Political drama under fire from lawmakers for its depictions of Indian gods
Amazon Prime Video
Amazon Prime Video has another apology for certain scenes in the Indian series “Tandav” that some viewers considered “objectionable.” The scenes in question show actors portraying Indian gods.
The statement reads, according to Reuters: “Amazon Prime Video again deeply regrets that viewers considered certain scenes to be objectionable in the recently launched fictional series ‘Tandav.’ This was never our intention, and the scenes that were objected to were removed or edited when they were brought to our attention. We respect our viewers’ diverse beliefs and apologize unconditionally to anyone who felt hurt by these scenes. Our teams follow company content evaluation processes, which we acknowledge need to be constantly updated to better serve our audiences. We will continue to develop entertaining content with partners, while complying with the laws of India and respecting the diversity of culture and beliefs of our audiences.”
TheWrap has reached out to Amazon Prime Video India and will provide updates when we hear back.
“Tandav,” which began streaming Jan. 15, is a political thriller about a “charismatic” leader of a political party who is waiting, impatiently, for his father to retire so he can become Prime Minister. The show’s plot, which also includes an idealistic campus activist, appears to reference the 2019 student uprising, along with other real-world events.
Late last month, India set issues new guidelines for streaming and social media platforms that include religious depictions. “The category classification of a content will take into account the potentially offensive impact of a film on matters such as caste, race, gender, religion, disability or sexuality that may arise in a wide range of works, and the classification decision will take account of the strength or impact of their inclusion,” the guidelines state.
Additionally, the head of Amazon Prime Video India Originals Aparna Purohit remains in legal trouble. Last week, the Allahabad high court denied Purohit’s petition for anticipatory bail, after complaints were filed against her. Purohit argued that “Tandav” was a work of fiction and that she did not intend to offend the religious community.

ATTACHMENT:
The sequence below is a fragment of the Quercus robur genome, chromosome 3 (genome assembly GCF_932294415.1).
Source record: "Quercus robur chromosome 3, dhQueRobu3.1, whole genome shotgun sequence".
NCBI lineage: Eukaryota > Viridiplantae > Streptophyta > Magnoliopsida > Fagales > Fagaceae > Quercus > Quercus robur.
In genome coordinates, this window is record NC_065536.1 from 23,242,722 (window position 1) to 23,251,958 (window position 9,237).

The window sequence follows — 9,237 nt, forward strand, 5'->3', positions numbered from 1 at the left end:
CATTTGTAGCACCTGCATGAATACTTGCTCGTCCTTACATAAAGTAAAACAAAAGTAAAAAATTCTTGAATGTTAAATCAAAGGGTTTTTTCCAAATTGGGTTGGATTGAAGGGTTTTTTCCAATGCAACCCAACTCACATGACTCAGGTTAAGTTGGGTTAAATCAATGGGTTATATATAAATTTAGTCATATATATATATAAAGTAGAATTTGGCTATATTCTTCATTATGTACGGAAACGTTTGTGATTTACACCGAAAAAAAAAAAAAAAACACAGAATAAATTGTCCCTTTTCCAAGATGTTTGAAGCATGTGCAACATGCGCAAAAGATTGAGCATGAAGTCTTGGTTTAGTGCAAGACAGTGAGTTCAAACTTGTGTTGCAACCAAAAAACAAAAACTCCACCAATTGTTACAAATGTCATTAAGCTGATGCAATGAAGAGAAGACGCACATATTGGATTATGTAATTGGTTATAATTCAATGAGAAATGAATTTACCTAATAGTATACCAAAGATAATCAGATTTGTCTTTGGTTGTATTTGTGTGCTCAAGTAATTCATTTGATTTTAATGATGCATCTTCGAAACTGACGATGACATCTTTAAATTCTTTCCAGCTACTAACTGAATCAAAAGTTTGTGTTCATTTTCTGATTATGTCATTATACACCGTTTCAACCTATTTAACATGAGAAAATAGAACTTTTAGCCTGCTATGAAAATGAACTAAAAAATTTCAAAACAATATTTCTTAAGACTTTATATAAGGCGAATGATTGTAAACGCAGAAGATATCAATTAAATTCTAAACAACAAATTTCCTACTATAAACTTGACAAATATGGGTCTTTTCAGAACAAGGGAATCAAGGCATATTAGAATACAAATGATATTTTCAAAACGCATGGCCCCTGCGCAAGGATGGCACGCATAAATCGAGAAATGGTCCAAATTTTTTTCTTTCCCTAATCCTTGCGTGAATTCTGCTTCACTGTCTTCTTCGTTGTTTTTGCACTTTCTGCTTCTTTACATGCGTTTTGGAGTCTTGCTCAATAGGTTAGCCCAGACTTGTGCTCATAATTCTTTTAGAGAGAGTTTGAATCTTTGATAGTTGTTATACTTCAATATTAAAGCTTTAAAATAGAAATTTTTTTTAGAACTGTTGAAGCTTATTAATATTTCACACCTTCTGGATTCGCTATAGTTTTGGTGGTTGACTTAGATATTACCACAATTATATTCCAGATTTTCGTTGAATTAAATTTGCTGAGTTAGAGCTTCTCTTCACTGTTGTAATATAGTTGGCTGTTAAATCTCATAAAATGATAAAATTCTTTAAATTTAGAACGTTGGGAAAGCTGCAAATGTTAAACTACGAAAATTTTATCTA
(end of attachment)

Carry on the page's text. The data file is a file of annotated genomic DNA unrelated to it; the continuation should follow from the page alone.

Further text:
“Western filmmakers have refrained from ridiculing Lord Jesus or the Prophet but Hindi filmmakers have done this repeatedly and are still doing this most unabashedly with Hindu gods and goddesses,” the court said. “The fact remains that the applicant had not been vigilant and has acted irresponsibly making her open to criminal prosecution in permitting streaming of a movie which is against the fundamental rights of the majority of citizens of this country.”
The “cast and crew” apologized in mid-January via a statement on series creator Ali Abbas Zafar’s Instagram page.
That statement read:
“We have been closely monitoring viewer reactions to the web series ‘Tandav’ and today during a discussion, the Ministry of Information and Broadcasting have informed us regarding a large number of grievances and petitions received on various facets of the web series with serious concerns and apprehensions regarding its content hurting the sentiments of the people.”
“The web series ‘Tandav’ is a work of fiction and any resemblance to acts and persons and events is purely coincidental. The cast and crew did not have any intention to offend the sentiments of any individual, caste, community, race, religion or religious belief or insult or outrage any institution, political party or person, living or dead. The cast and crew of ‘Tandav’ take cognizance of the concerns expressed by the people and unconditionally apologize if it has unintentionally hurt anybody’s sentiments.”
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